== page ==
Everybody Who Was Ever Scary Is In It!
Greenbriar Deep In The Black Sleep (1956) --- Part One
|BS Was No Classic, But Stills For It Surely Were|
|Best Since Dracula and Frankenstein? According to Anecdotes,|
A Lot of 1956 Kids Thought So
First, an acknowledgement of source from which data flows. 90% of what's out there on The Black Sleep --- interviews, research as in boots-on-ground --- is work of Tom Weaver, who dug into detail of the film's production years ago when many of participants were still among us (virtually all gone now). He is the reason we know so much of The Black Sleep, so be assured that everything here is merely Greenbriar's read on what Weaver wrote. And incidentally, he has a new book out in a few weeks, the definitive history of all three Creature (as in Lagoon) features made by Universal-International in the 50's. This will be answer to prayers of sci-fi fandom and all those who revere the Gill Man, a most hotly anticipated 2014 publishing event (The Creature Chronicles: Exploring The Black Lagoon Trilogy, available from Amazon).
|Tor, Carradine, and Herb Rudley Chill Out Between Takes|
Back to The Black Sleep. There is so much, maybe too much I'd say about The Black Sleep. At what point does one's enthusiasm for a topic outrun everyone else's interest, or patience? And so I guess Greenbriar is an only place I can Sleep sound, and dream of what took place for those couple or three weeks during which the show was shot, and what circumstance brought a fabled cast to say Boo in underpaid unison (that last is the fan in me talking --- I'd have been for giving Rathbone, Lugosi, Chaney, Carradine, even Tor Johnson, a million each --- of Aubrey Schenck's money). Most, I'd suppose, were grateful for the work. They all seemed to have shown up, in any event --- but what more invitations went out, and to whom? Was Karloff approached? You'd think he'd have been first. Peter Lorre had his chance, but said no. A "billing dispute," according to Variety (1/23/56). Lorre was to have had the Akim Tamiroff role. A pity we lost him, as Tamiroff was an only white sheep among a black flock, his resume notably shy of horrific content.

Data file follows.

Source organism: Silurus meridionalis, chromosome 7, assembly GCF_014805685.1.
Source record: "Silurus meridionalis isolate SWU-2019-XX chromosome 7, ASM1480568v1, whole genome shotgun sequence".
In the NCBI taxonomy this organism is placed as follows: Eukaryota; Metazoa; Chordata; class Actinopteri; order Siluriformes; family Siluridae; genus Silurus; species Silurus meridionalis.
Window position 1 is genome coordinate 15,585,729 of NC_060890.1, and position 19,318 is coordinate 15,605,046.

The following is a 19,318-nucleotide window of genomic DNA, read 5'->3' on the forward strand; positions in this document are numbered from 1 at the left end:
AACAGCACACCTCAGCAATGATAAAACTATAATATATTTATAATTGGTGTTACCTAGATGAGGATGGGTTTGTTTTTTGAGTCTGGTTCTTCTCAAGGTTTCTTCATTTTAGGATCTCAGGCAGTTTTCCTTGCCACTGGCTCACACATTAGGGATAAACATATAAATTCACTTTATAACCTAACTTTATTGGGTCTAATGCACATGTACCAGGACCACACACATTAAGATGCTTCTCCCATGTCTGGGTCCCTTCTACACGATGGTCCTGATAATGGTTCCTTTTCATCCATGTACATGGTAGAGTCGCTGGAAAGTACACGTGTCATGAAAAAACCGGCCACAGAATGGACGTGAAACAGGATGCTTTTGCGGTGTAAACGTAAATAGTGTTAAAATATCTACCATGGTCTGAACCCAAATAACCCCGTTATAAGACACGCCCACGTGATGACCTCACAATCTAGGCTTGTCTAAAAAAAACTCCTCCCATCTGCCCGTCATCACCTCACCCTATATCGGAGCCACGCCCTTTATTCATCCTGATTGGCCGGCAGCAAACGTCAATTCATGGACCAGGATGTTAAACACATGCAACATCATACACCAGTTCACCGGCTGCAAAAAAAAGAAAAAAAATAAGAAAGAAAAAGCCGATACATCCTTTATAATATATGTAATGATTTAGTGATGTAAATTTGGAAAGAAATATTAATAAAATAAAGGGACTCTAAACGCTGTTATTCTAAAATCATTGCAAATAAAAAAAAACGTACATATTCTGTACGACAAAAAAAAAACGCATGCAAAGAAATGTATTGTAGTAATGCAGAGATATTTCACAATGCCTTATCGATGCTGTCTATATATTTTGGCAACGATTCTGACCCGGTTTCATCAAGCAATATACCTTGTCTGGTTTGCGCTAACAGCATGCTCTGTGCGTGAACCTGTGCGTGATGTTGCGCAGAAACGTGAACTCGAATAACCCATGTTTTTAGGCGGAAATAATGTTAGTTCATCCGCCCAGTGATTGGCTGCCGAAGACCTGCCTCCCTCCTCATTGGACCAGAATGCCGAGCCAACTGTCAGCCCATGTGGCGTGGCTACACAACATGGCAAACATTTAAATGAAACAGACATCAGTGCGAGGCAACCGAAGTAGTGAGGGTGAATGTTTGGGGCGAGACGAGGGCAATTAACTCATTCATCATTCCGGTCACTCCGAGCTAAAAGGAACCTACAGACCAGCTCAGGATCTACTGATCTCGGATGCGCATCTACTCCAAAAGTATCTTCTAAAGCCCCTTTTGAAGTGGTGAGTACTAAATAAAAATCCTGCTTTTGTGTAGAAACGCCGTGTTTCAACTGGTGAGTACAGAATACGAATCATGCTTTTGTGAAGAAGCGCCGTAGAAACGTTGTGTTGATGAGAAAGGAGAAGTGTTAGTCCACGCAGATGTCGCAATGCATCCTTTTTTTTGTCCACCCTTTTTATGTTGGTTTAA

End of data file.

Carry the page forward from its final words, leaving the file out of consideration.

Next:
|I'd Visit The Louvre If They Had This Framed and Six-Sheet Size On The Wall|
Trades also reported Lesley Selander being replaced by director Reginald LeBorg. Were we poorer for the switch? From what I've seen of respective work, may-be. Selander was better at tempo, and could uplift weak material, but belief at the time was that LeBorg had higher pedigree for chilling (his many for Universal during the 40's). Or maybe it was just money. For all I know, Selander wanted $100 more to direct The Black Sleep, and that queered him. The film was shot at rented facility (Ziv, where TV magic was made with Highway Patrol and etcetera). The last Mrs. Lugosi visited the set and reported it a dump, but she would say that because Hope seemed to have little hope for humanity, let alone any of Bela's ventures (what a dark cloud this woman was upon BL's last horizon). LIFE magazine actually sent a photographer to cover The Black Sleep shoot during February of 1956 (they must have intended to do a magazine feature on the film --- did that transpire?). The LIFE visit yielded oodles of great art and backstage glimpses. Everyone is caught candid, looking tired, maybe a little resigned. No, this wasn't MGM, but by 1956, even MGM wasn't MGM anymore.
A great and unheralded thing about The Black Sleep was stills they took ... I mean beyond the LIFE captures. Wonderful, moody portraits of all the cast, plus group posing to better evoke a haunted house than for any chiller I've seen advertised from that period. Others say The Black Sleep was like a 40's Universal,
|Lugosi Gets a Leather-Bound Copy of Black Sleep's Script|
Part Two Of The Black Sleep is HERE.